The police captain, bullhorn in hand, paid no mind to the heckler gesturing and yelling in front of him. His stern command was clear: the young man, and with him the crowd of Occupy Wall Street demonstrators assembled at the plaza on the southern tip of Manhattan, would all have to move. And fast.
They were, the captain told them, breaking the law by standing in a New York City park after closing time. They would be given a little time to vacate the premises, but after that, "anyone who does not disperse will be subject to arrest under park rules."
That was the scene last Tuesday at the public space known as the New York Vietnam Veterans Memorial Plaza, where about a thousand demonstrators had descended following a day of street protest called by the loosely organized movement against social and economic injustice known as Occupy Wall Street. It was the end of May Day, and the protesters -- who had flooded the park and conducted an improptu forum earlier -- were now surrounded by hundreds of NYPD officers, who had followed the Occupy march from Union Square.
The captain's threat wasn't hollow. Within minutes, 12 people who had refused police orders to evacuate had been arrested and were being marched, in plastic handcuffs, to a blue-and-white NYPD paddy wagon. They were charged with "remaining in a New York City Park after closing without permission," a crime for which late-night joggers, amorous couples and mischievous teenagers are more commonly cited.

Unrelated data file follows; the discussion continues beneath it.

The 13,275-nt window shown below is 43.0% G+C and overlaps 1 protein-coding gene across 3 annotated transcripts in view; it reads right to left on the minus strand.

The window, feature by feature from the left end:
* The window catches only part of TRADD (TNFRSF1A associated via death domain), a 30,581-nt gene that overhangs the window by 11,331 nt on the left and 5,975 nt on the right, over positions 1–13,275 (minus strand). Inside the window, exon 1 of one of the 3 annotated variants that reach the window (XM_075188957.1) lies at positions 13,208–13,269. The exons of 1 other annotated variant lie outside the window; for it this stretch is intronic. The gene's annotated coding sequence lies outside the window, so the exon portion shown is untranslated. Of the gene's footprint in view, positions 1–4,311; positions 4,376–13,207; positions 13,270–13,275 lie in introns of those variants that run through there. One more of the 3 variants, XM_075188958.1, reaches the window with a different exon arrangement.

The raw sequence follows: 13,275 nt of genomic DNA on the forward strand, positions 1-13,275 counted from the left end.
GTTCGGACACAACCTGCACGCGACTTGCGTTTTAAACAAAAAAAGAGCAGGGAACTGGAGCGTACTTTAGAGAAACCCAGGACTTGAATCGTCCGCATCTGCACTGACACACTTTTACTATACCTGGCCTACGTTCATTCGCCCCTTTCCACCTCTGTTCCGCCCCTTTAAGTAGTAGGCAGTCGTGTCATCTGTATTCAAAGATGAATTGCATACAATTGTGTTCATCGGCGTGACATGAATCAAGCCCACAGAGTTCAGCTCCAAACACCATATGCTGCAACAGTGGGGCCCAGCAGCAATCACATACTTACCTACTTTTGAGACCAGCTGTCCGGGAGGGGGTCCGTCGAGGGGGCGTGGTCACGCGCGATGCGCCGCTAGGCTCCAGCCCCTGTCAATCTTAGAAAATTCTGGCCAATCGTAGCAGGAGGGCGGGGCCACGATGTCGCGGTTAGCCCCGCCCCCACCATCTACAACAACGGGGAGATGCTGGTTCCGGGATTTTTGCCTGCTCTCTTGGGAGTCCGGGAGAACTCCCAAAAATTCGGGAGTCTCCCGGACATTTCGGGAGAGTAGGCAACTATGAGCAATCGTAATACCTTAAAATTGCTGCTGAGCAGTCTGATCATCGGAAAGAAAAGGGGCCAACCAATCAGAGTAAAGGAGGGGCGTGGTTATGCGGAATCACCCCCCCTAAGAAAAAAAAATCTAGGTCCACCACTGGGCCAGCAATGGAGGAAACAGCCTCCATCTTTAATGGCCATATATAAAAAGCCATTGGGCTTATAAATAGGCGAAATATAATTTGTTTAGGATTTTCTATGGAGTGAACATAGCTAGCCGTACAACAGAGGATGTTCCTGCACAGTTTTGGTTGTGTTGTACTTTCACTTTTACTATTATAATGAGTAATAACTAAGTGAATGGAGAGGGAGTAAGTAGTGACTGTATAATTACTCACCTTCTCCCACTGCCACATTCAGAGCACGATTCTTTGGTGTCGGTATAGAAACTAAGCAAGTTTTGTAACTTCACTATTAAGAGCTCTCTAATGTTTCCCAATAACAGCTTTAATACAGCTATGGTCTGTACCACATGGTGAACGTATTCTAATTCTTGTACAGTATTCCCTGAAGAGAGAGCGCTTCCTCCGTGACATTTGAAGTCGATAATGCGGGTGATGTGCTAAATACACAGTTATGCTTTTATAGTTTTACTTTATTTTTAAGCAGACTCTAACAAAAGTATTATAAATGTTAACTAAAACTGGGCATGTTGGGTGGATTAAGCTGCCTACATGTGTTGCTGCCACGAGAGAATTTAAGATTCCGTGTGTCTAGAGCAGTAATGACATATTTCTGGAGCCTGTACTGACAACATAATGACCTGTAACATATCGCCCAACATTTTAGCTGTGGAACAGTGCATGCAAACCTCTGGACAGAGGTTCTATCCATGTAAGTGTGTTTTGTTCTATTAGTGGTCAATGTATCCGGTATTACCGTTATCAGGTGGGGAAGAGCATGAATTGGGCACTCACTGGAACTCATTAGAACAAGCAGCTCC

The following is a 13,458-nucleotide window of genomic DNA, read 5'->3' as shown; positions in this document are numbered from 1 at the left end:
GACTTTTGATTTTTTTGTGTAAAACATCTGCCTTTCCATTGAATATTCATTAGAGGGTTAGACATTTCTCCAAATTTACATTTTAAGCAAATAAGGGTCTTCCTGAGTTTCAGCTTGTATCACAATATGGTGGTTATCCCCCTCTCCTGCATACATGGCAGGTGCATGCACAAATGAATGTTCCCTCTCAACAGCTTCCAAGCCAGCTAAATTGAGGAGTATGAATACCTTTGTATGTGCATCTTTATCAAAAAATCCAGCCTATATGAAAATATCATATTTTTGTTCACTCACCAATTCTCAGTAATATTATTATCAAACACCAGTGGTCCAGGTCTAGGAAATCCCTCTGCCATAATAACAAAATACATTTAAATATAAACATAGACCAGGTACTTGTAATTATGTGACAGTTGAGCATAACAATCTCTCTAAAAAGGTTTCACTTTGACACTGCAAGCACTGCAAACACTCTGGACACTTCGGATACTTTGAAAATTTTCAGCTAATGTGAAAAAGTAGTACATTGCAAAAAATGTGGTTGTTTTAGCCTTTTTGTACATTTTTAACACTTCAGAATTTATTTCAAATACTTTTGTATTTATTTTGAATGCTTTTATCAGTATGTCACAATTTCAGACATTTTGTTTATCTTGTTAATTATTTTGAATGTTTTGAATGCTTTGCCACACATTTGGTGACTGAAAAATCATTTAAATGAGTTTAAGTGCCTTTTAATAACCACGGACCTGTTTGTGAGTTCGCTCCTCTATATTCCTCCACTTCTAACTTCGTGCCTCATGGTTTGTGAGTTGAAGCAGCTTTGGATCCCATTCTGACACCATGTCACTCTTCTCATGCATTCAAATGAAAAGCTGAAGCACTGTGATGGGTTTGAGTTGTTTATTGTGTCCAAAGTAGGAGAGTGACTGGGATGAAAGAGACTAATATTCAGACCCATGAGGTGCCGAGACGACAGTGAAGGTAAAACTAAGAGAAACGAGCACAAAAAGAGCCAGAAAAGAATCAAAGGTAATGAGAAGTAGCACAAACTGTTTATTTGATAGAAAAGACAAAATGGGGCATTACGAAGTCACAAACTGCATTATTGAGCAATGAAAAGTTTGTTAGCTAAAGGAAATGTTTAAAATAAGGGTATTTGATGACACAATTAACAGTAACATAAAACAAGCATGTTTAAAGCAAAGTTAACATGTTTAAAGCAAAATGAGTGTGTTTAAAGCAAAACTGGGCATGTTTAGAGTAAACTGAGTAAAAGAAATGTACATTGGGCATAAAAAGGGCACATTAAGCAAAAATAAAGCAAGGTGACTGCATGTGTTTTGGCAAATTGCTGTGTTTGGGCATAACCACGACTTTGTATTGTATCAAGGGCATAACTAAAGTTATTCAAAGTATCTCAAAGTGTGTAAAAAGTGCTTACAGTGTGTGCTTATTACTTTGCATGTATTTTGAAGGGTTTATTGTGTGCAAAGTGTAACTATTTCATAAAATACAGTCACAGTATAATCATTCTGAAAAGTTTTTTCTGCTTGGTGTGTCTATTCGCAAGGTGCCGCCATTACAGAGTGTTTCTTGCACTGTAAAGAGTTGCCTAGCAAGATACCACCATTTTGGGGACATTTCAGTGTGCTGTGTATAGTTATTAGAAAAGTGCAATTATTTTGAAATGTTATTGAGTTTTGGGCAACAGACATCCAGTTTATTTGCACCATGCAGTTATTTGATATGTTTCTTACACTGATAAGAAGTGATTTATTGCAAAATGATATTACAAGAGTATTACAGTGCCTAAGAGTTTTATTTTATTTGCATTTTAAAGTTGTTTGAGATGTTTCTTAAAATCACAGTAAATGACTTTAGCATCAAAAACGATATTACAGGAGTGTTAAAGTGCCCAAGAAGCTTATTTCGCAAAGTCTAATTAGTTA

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The officer's authority to issue that threat, however, is less certain. As it turns out, protesters were not standing in a New York City park at all when they were told to disperse.
Wednesday, May 9, 2012
at 4:02 PM |
Here's an example of problem that is being essentially ignored by press until a disaster happens. The politicians don't particularly want this to be a concern because it would harm the profits of their corporate masters:
More than 1,300 tubes that carry radioactive water inside the San Onofre nuclear plant in Southern California are so damaged that they will be taken out of service, the utility that runs the plant said Tuesday.
The figures released by Southern California Edison are the latest disclosure in a probe of equipment problems that have kept the coastal plant sidelined for more than three months.
At issue has been the integrity of tubing that snakes through the plant's four steam generators, which were installed in a multimillion-dollar makeover in 2009 and 2010.
How appropriate. They're all crooks anyway:
President Obama is so unpopular with some West Virginia Democrats that they voted for a prisoner in yesterday's primary.
A prisoner in Texas, no less.
Keith Judd, who is serving time at the Beaumont Federal Correctional Institution in Texas for making threats, actually got 41% of the vote against Obama in the West Virginia Democratic primary.